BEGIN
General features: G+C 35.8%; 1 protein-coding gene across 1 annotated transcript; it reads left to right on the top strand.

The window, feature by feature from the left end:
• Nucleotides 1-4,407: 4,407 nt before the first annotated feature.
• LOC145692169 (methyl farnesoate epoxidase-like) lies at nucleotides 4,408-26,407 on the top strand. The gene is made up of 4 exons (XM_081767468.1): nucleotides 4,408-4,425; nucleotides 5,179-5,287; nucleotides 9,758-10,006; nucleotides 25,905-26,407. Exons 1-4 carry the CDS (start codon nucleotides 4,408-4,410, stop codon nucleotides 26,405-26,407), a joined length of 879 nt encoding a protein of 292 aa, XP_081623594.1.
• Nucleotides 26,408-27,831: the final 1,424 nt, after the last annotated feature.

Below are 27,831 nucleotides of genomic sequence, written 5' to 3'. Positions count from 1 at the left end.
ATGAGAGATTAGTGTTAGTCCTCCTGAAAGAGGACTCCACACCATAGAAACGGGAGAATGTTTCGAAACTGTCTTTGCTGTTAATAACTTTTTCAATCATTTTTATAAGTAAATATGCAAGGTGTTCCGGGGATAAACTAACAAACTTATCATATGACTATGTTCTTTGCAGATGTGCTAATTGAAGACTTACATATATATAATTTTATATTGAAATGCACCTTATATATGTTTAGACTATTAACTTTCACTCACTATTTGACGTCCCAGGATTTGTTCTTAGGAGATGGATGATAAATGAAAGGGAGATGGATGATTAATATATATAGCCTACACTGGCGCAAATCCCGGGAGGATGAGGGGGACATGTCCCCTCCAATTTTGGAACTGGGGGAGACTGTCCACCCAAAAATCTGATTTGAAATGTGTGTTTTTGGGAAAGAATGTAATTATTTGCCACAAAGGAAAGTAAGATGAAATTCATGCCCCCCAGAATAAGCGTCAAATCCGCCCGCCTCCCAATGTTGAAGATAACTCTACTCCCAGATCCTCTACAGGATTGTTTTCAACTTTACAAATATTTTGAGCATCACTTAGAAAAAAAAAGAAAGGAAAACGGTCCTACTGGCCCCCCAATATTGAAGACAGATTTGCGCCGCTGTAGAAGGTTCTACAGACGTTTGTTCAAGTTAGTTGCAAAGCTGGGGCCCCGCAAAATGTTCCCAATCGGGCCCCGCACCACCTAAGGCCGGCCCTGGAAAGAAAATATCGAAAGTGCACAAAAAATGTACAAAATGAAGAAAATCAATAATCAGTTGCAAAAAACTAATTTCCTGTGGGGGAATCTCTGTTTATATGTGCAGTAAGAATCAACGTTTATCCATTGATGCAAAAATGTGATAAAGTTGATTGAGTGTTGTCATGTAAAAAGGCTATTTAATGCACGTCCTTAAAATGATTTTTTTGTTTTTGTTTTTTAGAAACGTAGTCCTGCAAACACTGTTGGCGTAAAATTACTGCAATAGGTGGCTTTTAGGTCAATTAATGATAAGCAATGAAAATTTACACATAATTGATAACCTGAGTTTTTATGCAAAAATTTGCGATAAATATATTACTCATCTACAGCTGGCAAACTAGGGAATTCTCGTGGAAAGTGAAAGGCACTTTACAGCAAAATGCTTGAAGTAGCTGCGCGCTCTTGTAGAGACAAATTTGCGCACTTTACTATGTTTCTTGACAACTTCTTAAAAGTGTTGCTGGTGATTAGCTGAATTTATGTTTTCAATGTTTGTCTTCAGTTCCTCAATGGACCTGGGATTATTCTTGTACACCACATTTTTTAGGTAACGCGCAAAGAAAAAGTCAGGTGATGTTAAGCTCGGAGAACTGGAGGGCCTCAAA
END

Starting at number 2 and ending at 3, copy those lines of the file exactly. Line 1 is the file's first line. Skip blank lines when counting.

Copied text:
The window, feature by feature from the left end:
• Nucleotides 1-4,407: 4,407 nt before the first annotated feature.